A Guide to the Lasting Effects of Business Bankruptcies

In 2010 there were almost 1.6 million bankruptcies in the US.

Numbers have fallen since then, but thanks to the impact of COVID-19 it’s highly likely that we will see a new peak.

What is bankruptcy exactly? Why would a business want to file for it? Most importantly, what are the long-term implications of filing for bankruptcy?

Read on as we take a look at the lasting effects of business bankruptcies.

What Is Bankruptcy?

Bankruptcy is a legal process that applies to either businesses or individuals when they are unable to afford to pay outstanding debts.

It offers businesses or individuals the chance to have some of their debts forgiven. It also gives creditors the opportunity to get back at least some of their money via liquidation of assets or structured payment plans. With debts written off or reduced, businesses are able to make a fresh start without the shadow of crippling debt hanging over them.

There are different types of bankruptcy that you can file for, depending on your situation. These include Chapter 7, Chapter 11, and Chapter 13.

What Are the Effects of Bankruptcy?

Filing for bankruptcy can make financial sense in certain situations, but you should always be aware that it isn’t a magic wand.

There are long-term effects that come with filing for bankruptcy. Some of these are positive, but there are also lasting negative effects too.

The Positive Effects

There most obvious positive effect of filing for bankruptcy is that you have your outstanding debts are eliminated or suspended. It means that you are no longer liable for any debts incurred prior to filing for bankruptcy. This can be a huge relief for both businesses and individuals as it allows you to make a fresh start without the anchor of spiraling debts.

Another benefit of business bankruptcies is that under a Chapter 11 reorganization, a business can end its current contracts in order to negotiate more favorable terms. Vendors and suppliers are often willing to agree to these renegotiations because it is in their interest for your business to keep operating so that you continue to purchase supplies or services from them.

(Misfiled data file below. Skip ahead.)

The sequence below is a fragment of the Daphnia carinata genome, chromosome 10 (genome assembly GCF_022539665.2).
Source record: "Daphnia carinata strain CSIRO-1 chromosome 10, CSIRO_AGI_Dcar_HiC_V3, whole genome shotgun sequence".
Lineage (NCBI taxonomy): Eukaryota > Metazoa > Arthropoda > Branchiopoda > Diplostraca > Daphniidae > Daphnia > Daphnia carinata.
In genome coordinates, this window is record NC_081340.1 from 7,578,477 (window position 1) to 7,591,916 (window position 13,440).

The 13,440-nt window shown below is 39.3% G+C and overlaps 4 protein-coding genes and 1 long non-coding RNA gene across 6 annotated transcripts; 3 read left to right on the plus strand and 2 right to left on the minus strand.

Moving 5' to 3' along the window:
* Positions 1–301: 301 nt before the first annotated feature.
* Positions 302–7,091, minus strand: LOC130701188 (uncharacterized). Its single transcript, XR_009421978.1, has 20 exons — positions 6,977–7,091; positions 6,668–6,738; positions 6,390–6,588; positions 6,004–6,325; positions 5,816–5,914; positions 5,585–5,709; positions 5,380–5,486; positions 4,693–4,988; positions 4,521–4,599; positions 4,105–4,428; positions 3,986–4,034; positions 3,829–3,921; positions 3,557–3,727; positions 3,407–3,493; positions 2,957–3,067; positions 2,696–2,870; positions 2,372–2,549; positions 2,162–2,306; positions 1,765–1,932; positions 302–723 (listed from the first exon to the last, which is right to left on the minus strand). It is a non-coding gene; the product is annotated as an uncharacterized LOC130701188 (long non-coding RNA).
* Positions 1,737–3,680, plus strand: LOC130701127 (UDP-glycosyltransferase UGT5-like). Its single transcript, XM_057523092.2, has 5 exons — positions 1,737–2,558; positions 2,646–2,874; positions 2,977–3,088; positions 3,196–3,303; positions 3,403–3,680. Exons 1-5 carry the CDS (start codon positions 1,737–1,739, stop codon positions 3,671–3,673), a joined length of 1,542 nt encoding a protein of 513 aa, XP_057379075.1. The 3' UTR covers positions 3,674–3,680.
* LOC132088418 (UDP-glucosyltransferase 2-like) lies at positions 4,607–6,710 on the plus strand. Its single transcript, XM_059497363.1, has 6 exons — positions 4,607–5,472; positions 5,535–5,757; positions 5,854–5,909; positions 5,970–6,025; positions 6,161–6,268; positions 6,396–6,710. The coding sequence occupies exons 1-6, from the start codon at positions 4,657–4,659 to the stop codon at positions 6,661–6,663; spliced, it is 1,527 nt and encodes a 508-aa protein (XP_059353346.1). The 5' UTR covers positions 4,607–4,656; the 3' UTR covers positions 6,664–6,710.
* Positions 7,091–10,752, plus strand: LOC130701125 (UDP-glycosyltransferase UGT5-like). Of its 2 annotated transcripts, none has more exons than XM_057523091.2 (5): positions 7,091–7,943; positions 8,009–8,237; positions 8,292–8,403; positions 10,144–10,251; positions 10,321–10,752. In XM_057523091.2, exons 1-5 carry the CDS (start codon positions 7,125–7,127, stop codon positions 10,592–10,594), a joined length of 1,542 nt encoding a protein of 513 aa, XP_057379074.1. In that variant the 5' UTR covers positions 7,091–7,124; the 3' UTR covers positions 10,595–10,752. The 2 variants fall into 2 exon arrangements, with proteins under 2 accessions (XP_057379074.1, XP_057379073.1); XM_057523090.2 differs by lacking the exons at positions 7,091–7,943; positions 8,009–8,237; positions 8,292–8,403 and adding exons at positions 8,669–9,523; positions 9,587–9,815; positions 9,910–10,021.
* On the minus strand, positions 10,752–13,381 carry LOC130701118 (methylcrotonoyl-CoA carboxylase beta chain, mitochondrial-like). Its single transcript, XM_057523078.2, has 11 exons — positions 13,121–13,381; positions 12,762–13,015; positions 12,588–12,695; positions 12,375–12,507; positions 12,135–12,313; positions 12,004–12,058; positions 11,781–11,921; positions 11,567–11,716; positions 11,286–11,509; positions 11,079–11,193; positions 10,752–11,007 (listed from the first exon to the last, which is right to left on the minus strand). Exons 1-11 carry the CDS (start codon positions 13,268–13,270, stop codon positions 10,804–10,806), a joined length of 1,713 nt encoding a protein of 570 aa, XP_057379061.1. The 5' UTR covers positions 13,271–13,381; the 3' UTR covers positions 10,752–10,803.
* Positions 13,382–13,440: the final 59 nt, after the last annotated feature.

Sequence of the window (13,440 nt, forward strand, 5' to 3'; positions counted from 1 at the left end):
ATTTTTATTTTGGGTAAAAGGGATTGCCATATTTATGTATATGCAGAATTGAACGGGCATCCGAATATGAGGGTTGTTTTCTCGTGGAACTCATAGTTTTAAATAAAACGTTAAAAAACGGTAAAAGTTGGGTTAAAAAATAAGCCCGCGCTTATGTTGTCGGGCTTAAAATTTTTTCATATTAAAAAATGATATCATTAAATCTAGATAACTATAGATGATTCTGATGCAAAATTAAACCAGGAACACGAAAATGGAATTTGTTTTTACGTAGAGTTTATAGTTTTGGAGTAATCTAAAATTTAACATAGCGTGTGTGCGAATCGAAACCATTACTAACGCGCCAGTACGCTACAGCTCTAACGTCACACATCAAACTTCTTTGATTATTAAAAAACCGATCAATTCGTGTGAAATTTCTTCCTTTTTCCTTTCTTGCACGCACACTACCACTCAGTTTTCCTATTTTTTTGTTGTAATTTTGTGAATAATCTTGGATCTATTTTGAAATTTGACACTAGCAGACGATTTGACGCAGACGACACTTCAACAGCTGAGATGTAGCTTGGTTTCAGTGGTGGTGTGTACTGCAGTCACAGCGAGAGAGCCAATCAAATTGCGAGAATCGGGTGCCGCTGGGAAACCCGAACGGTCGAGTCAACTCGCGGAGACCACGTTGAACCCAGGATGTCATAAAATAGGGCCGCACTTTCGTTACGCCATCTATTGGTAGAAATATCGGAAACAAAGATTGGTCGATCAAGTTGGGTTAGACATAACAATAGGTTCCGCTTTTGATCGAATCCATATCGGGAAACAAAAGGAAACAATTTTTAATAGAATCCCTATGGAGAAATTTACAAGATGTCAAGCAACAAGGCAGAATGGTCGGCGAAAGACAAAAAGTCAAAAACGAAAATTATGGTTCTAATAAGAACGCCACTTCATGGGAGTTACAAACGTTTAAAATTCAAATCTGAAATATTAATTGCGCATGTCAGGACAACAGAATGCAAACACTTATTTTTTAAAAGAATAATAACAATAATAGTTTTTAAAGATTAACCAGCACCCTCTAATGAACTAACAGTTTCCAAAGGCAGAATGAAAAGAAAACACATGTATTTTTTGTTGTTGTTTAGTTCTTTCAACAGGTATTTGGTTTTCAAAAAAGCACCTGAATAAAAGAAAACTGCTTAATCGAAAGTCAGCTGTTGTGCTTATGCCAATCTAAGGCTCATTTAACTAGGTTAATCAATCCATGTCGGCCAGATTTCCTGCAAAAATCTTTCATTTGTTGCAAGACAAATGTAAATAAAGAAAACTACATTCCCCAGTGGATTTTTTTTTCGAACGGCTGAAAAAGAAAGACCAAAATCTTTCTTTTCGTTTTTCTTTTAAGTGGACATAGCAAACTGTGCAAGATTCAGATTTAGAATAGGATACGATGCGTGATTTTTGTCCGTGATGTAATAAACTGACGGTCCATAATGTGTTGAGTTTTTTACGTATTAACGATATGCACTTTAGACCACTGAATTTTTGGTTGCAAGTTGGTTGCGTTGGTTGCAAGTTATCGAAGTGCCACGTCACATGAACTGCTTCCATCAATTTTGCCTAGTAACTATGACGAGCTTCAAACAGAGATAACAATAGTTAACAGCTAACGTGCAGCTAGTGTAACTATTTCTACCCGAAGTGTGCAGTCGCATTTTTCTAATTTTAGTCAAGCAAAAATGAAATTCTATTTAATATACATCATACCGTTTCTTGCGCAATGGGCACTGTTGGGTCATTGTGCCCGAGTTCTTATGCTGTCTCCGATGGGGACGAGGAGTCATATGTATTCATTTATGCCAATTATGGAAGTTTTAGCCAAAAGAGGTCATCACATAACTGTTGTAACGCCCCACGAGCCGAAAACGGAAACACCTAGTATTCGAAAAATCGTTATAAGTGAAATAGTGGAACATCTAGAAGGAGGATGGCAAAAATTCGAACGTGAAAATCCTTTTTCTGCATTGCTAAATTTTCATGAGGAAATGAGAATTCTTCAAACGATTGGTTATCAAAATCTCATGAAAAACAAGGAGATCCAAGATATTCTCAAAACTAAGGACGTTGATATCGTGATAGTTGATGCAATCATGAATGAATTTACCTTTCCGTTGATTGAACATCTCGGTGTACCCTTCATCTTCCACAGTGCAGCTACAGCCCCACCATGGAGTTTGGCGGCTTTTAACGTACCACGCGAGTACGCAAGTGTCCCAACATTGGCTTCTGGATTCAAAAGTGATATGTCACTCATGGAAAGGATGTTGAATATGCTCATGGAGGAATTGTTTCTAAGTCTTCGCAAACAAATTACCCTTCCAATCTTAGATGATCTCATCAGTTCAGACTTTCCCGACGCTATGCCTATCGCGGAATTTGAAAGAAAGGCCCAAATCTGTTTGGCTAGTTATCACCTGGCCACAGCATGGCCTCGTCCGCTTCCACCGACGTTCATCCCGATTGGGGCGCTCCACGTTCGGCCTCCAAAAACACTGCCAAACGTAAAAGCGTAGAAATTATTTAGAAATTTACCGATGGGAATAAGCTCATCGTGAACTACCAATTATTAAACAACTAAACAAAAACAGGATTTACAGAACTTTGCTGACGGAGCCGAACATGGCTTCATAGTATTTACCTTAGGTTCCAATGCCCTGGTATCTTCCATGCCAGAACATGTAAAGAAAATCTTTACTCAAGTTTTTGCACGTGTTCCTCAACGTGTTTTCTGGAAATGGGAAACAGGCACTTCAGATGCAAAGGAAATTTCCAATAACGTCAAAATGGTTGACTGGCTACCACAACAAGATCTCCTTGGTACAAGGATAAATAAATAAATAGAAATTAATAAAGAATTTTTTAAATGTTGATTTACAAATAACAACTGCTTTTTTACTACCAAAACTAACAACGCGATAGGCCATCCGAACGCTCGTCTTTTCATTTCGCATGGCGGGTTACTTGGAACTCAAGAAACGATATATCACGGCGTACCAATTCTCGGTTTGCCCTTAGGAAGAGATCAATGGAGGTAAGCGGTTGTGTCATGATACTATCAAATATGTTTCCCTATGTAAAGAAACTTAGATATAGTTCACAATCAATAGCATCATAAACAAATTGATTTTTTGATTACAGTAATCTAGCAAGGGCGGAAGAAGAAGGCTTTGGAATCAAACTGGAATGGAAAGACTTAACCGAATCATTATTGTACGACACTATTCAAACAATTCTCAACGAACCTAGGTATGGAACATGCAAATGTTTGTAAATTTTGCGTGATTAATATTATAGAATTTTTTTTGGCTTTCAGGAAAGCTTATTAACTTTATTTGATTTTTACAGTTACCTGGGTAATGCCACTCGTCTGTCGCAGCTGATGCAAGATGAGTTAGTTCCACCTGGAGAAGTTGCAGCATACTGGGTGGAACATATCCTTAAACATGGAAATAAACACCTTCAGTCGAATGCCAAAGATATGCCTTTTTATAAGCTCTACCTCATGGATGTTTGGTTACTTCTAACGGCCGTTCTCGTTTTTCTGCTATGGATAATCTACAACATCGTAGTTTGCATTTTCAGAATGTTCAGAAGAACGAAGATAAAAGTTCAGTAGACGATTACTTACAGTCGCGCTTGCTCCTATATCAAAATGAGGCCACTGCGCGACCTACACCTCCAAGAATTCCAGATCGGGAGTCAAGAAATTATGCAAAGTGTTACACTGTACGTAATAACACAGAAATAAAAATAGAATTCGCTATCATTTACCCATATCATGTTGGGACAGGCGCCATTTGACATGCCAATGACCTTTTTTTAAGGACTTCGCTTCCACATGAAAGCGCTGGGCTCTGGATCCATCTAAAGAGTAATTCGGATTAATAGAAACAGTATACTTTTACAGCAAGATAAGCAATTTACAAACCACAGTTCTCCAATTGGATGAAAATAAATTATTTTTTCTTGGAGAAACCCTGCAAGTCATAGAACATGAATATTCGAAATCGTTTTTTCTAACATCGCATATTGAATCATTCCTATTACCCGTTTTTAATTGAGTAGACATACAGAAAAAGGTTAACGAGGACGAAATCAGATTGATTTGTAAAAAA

The Negative Effects

There are serious consequences to filing for business bankruptcy. 

By filing for bankruptcy, you earn yourself a track record of being unable to meet your debt obligations. This makes you, or your business, a higher risk for lenders.

Being a higher risk means that the terms of any future credit agreements will be worse than for a business that is lower risk. You are likely to face higher interest rates and may be refused for credit by some lenders. Bankruptcies can stay on credit reports for up to 20 years. 

Chapter 7 bankruptcy applies to sole proprietors. In this case, your business will be wound down and any assets sold to pay off creditors, so your business will no longer exist. In addition, a Chapter 7 bankruptcy can affect your personal credit score.

Chapter 13 allows you to create a repayment plan to pay off outstanding debts. If you are able to do so, the impact on your business credit will not be quite so harsh.

As you can see, filing for bankruptcy is a complex business. The good news is that there is business bankruptcy help available.

Understanding Business Bankruptcies

An understanding of business bankruptcies means that you know what your options are if things are getting tough. Although bankruptcy can be complex, there is help out there if you need it. If you’re struggling, contact a good legal firm who will be able to talk you through the best options.

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